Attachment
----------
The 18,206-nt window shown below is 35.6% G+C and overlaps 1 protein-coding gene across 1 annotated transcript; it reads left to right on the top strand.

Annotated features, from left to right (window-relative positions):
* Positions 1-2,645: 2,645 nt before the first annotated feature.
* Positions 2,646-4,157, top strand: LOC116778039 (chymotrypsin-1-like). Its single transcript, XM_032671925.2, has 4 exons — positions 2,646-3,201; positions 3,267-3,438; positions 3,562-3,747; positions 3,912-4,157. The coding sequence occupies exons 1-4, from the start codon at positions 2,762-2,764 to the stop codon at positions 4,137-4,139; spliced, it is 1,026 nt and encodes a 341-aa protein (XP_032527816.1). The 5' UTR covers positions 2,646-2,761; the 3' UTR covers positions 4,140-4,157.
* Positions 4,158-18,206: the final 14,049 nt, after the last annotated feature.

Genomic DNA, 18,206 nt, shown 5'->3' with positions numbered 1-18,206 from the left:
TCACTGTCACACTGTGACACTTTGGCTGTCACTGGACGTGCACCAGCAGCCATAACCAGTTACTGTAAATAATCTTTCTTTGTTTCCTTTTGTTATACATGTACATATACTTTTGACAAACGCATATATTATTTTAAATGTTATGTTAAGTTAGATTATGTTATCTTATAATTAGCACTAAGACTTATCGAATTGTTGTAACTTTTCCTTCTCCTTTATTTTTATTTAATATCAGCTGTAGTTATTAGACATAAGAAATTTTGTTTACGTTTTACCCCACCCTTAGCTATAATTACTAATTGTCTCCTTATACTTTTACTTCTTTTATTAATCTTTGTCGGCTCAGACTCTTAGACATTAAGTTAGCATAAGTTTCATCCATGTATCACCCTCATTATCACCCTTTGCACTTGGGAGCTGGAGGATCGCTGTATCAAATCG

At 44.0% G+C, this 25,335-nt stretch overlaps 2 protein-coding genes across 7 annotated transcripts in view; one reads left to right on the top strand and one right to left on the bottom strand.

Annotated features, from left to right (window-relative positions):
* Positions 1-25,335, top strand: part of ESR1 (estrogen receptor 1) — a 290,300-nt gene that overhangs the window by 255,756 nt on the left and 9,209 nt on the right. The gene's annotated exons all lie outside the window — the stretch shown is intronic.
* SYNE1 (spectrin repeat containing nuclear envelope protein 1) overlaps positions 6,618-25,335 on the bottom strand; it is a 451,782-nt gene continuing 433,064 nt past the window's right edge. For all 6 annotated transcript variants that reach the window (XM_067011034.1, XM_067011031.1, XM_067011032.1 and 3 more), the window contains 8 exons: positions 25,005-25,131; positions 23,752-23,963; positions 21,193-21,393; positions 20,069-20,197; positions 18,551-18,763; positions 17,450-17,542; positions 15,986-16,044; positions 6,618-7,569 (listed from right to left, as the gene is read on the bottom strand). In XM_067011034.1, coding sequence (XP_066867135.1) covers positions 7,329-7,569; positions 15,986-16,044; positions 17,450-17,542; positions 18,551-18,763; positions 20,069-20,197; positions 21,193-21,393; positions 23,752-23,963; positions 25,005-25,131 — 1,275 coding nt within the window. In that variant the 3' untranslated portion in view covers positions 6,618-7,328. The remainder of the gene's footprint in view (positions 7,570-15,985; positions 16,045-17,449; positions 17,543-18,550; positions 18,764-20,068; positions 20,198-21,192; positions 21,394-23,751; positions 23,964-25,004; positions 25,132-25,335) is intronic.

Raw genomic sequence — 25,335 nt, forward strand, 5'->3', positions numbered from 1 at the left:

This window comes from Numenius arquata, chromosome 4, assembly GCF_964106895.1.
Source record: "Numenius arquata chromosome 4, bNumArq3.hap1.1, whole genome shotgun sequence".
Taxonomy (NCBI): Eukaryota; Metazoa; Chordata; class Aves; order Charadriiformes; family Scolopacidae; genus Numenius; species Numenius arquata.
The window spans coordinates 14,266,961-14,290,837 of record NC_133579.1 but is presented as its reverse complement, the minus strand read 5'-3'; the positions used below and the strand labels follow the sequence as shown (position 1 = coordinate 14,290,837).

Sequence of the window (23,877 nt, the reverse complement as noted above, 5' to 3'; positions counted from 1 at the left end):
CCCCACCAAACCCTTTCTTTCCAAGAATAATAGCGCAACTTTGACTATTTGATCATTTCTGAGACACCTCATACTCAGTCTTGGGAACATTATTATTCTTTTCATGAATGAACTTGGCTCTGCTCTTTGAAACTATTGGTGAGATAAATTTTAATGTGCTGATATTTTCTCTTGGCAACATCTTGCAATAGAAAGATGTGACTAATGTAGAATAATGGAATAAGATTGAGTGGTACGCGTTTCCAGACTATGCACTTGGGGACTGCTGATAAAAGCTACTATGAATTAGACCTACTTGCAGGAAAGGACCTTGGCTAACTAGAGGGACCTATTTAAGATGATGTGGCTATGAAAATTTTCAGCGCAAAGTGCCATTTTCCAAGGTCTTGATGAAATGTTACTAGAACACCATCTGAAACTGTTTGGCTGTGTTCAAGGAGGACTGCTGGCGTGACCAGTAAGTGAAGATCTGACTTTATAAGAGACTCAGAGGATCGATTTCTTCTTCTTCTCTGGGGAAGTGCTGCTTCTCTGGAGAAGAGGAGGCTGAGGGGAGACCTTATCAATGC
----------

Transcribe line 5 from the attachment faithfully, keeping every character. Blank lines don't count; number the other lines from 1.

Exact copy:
* Positions 4,158-18,206: the final 14,049 nt, after the last annotated feature.